(4) the borough agreed to discontinue condemnation proceedings "presently outstanding."*fn1
On August 10, 1973 a consent "order modifying judgment", bearing both Appellate Division and Law Division docket numbers, was entered by a Law Division judge. This order recited that the "Appellate Division of the Superior Court did not retain continuing jurisdiction"; that an agreement had been entered into between the Spiegles and the borough, and that paragraph 3*fn2 of said agreement alters the "judgment of the Appellate Division of the Superior Court." It was "ordered that the judgment and order of the Appellate Division of the Superior Court be and hereby is modified to the extent set forth in paragraph 3 of the attached agreement * * *." A building permit was thereafter issued to the Spiegles for construction of a residence on the tract in question. This led to the filing of the instant action by plaintiff herein.
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At the conclusion of the trial of the prerogative writ action the judge, in a letter opinion, held:
(1) the opinion of this court reported at 116 N.J. Super. 148 meant that the borough could either permit construction on the lot or condemn;
(2) the parties, by entering into the consent order of August 10, 1973, clarified "their understanding of the Court's edict";
(3) the construction of a home on the Spiegles' tract did not in any way affect plaintiff's beneficial or economic interests, and
(4) to require the municipality to condemn "in all such instances can and will cast upon certain municipalities certain financial burdens which they will find troublesome to bear."
Judgment for defendants followed, as did this appeal.
The parties concede that the pertinent factual situation has not changed since that which existed at the time of the institution of the proceedings reported in 46 N.J. 479. Nor has the dune ordinance been amended, supplemented or repealed in any manner pertinent hereto since that time.
The trial judge misconceived the holding of our former opinion.
We did not give the borough the option of either condemning or of issuing a permit to build. Nor did the parties to those proceedings believe they had any such option, for their agreement provides for an application to be made to this court for modification.
The effect of the agreement is to attempt to alter or amend the borough's dune ordinance, permitting construction east of the building line where the ordinance prohibits such construction. The ordinance contains an exclusive list of exceptions to the prohibition against building east of the building line, and there is no provision for the borough to create additional exceptions by agreement with individual landowners.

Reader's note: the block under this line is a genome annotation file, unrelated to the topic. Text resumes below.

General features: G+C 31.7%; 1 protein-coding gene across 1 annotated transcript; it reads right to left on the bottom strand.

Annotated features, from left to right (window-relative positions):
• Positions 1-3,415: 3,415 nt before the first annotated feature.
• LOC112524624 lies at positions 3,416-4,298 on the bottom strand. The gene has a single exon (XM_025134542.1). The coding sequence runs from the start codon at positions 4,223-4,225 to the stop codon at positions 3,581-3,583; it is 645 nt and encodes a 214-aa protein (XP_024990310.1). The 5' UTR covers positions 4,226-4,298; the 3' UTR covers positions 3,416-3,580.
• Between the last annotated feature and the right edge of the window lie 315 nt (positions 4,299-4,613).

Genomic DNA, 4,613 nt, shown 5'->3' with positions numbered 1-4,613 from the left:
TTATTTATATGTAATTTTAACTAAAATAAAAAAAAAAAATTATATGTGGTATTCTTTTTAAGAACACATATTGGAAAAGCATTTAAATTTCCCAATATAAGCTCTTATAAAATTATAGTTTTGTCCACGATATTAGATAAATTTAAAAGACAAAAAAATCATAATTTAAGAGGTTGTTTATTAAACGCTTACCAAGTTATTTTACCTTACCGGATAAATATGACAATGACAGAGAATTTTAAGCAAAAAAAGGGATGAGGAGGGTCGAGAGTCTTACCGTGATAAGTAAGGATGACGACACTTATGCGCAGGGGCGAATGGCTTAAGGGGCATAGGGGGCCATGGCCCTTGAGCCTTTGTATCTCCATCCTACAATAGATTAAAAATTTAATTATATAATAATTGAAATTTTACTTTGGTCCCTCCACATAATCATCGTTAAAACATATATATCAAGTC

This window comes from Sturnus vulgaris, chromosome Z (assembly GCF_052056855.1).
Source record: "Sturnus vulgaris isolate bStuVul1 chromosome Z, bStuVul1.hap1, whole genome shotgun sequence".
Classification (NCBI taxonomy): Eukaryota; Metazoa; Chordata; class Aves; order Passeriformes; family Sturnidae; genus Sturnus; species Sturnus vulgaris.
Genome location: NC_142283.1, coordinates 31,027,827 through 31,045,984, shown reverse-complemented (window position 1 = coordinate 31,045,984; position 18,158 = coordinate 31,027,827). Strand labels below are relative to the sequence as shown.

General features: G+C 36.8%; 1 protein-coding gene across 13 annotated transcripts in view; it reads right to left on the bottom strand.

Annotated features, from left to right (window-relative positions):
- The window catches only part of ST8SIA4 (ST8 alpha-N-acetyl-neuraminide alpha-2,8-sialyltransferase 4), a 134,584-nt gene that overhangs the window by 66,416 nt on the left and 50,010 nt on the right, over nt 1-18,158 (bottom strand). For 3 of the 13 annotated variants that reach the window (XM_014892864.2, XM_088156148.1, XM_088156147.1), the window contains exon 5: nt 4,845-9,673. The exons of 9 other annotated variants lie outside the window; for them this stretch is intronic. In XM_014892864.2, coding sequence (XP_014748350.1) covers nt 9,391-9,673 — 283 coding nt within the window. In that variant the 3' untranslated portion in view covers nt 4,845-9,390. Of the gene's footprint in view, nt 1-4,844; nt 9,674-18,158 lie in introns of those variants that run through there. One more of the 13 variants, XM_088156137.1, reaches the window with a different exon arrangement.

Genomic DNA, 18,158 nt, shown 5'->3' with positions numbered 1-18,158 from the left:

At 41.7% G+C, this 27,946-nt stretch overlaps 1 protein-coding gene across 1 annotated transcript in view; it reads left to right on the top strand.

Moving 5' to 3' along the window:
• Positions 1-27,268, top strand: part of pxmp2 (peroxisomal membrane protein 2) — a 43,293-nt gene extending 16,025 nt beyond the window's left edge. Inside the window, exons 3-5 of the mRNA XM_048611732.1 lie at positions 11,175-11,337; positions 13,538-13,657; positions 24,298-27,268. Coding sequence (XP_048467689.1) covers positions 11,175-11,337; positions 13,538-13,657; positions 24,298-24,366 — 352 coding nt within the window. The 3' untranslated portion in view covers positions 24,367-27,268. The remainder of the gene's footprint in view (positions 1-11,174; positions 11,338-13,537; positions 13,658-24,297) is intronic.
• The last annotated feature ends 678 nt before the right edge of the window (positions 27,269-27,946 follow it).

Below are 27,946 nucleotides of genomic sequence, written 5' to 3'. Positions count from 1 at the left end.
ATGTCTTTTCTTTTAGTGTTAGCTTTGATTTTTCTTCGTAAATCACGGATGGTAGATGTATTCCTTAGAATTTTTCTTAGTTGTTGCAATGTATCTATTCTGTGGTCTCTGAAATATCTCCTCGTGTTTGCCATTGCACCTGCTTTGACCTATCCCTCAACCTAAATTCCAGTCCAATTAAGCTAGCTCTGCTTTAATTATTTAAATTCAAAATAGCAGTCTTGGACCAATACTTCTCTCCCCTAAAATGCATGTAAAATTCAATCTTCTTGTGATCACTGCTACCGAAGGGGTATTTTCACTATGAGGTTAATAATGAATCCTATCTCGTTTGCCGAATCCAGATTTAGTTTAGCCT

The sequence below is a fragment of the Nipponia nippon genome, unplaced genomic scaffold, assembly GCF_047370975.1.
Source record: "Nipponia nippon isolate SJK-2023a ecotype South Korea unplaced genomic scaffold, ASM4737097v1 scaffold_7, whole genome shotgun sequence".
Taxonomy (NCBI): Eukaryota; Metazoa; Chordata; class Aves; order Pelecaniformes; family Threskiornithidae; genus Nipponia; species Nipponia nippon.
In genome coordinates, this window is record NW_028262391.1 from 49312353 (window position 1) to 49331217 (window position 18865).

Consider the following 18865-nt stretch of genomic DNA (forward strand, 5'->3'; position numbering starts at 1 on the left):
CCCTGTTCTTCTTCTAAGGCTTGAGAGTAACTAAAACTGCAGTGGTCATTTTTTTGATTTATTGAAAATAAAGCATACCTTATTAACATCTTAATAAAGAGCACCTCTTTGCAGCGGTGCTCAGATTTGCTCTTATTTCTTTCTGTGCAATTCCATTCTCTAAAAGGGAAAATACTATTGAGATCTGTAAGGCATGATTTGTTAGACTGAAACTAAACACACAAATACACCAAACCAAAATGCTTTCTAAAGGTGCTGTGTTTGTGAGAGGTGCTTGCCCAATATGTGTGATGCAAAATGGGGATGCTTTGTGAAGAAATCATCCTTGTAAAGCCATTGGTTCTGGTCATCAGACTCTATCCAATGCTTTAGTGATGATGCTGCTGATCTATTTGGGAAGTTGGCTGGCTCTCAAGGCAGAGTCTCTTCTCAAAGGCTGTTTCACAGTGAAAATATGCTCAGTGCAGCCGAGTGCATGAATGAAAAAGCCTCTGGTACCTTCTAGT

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An ordinance cannot be amended, repealed or suspended by any act of a governing body of less dignity than that which created the ordinance in the first place. V. F. Zahodiakin, etc. v. Summit Zoning Bd. of Adj., 8 N.J. 386 (1952); 6 McQuillin, Municipal Corporations (3 ed. 1969), § 21.04 at 199.
The agreement between the Spiegles and the borough on its face is illegal, void and ultra vires. It is an attempt to do by agreement what can only be done by following the appropriate statutory procedure. Midtown Properties, Inc. v. Madison Tp., 68 N.J. Super. 197 (Law Div. 1961), aff'd o.b. 78 N.J. Super. 471 (App. Div. 1963). The fact that the parties entered into a consent judgment which purported to approve the agreement does not make it a valid agreement. Edelstein v. Asbury Park, 51 N.J. Super. 368, 369 (App. Div. 1958). "If the contract is illegal and void, having it incorporated in a consent judgment will not breathe legal life into it." Midtown Properties, Inc. v. Madison Tp., 68 N.J. Super. supra at 206.
If the borough has concluded that the dune ordinance unnecessarily prohibits building on the Spiegle tract, the appropriate remedy is to amend the ordinance. The borough cannot, by private agreement, circumvent the provisions of a valid ordinance.
The agreement herein being illegal and ultra vires, it follows that plaintiff was entitled to a judgment (1) restraining construction by the Spiegles of a building in violation of the dune ordinance; (2) invalidating the building permit issued therefor, and (3) declaring the agreement between the borough and the Spiegles void and ultra vires.
The judgment entered below is accordingly reversed and the matter is remanded for the entry of a judgment consistent herewith.
Reversed and remanded.